Preparing For The Unexpected
As we begin a New Year, there is a super important item we need to check off of our Financial To-Do list as soon as possible.
What is it?
It’s checking & updating our Designated Beneficiaries.
This is particularly important if you recently experienced a Life Changing Event, such as getting married, divorced, or having a child.
What is a Designated Beneficiary?
A designated beneficiary is the person (or persons) we name on certain FINANCIAL Accounts & Insurances to be the recipient of the assets (or money), upon the death of the asset’s owner.
To DESIGNATE a beneficiary, you will need their full legal name and also determine the percentage of your assets that will go to each beneficiary (if you have more than one listed).
What is the difference between a Beneficiary and a Designated Beneficiary?
It’s quite simple, a Beneficiary is ANYONE who might receive a portion of your estate or property upon the owner’s death. Whilst, a Designated Beneficiary is an individual(s) who has SPECIFICALLY been named to receive an asset. This means that they have a CONTRACTUAL right.
- In almost all cases, beneficiary designation overrides a Will. So, it’s a BIG deal!
- Retirement accounts will typically offer a beneficiary form within the account itself.
- If you have an Investment Account, you will need to fill out a TOD (transfer on death form)…this is also the case with most bank accounts.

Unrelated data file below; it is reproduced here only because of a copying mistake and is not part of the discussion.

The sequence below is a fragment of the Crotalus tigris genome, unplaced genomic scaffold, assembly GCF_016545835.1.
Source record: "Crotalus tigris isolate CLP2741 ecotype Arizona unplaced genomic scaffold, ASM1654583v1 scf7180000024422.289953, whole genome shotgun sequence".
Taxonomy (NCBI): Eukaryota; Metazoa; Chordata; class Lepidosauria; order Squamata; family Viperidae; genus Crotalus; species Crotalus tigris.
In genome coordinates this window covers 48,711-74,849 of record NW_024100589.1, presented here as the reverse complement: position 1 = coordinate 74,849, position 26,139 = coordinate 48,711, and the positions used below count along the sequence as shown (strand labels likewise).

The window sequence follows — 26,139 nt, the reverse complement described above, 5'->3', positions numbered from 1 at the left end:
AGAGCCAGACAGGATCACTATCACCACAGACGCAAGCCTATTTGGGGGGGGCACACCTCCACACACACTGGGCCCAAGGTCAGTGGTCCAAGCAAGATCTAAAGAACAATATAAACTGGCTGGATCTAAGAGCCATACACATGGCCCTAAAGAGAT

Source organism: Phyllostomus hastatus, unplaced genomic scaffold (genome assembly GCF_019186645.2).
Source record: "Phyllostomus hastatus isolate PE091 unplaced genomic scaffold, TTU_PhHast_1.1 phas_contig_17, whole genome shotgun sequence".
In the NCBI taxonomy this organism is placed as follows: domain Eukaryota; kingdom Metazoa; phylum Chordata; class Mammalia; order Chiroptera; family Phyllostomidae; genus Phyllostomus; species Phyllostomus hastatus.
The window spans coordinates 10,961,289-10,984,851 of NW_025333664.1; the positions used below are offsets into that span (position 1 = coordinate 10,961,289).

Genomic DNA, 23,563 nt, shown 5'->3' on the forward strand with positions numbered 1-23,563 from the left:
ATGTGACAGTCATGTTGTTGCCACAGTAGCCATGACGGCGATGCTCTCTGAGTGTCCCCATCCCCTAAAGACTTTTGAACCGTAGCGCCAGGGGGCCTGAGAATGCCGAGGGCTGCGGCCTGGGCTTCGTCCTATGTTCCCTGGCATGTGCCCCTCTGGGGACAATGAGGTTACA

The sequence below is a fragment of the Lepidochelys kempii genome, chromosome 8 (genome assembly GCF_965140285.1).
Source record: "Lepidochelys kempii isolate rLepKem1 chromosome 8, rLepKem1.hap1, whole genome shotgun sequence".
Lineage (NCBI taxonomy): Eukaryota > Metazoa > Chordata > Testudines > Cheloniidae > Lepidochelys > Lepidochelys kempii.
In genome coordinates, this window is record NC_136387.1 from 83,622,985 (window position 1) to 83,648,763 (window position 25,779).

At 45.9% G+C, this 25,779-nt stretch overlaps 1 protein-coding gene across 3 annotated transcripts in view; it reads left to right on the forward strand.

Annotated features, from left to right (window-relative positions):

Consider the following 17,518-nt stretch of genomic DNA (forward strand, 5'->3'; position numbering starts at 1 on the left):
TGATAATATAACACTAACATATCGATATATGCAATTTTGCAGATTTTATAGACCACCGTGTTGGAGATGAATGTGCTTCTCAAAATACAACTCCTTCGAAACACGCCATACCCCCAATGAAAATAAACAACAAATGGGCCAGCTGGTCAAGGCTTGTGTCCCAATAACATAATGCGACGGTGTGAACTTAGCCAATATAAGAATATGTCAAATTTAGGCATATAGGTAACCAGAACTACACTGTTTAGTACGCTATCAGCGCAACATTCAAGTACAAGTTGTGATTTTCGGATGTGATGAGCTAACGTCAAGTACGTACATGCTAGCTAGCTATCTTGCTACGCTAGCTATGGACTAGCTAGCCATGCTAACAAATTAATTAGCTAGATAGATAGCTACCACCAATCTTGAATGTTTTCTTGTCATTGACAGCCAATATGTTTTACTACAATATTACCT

What happens if I don’t assign a Designated Beneficiary?
If for instance, you don’t do this in your retirement plan, then then it will go to what is known as the Default Beneficiary under the plan document (if there is one) or into Probate court if it goes to your estate.
This is the thing…
Those types of processes, such as Probate, not only are lengthy but expensive! So, there would be a COST & DELAY in the distribution of your assets to your loved ones.
- Check whether you have current Beneficiary Designations on your Financial Accounts, such as retirement plans, brokerage accounts, banks, and insurances.
- Update them as needed, including the percentage allocation you’ve made.
- Speak to your parents & spouse (or anyone you would expect to inherit from one day to make sure they have completed this task as well).
Keep in mind that some JURISDICTIONS have specific laws governing retirement plans.
For instance, in some states spouses can be entitled to half of all the assets in an Individual Retirement Account (IRA) – even when there have been other beneficiaries listed – so make sure to research the laws in your state and country to ensure your money ends up going to the right people if something were to happen to you!
One of the best ways to do this is to consult a LOCAL estate planning attorney.
I know the above topic can be difficult at times to think about, but friends….
We have to be prepared for the unexpected!
We also need to ensure that those that wish to protect OUR Financial Future (parents, spouses, etc) have done these tasks as well.
Sending you the very best for this new year.
From my Crown to Your Crown, I salute you.
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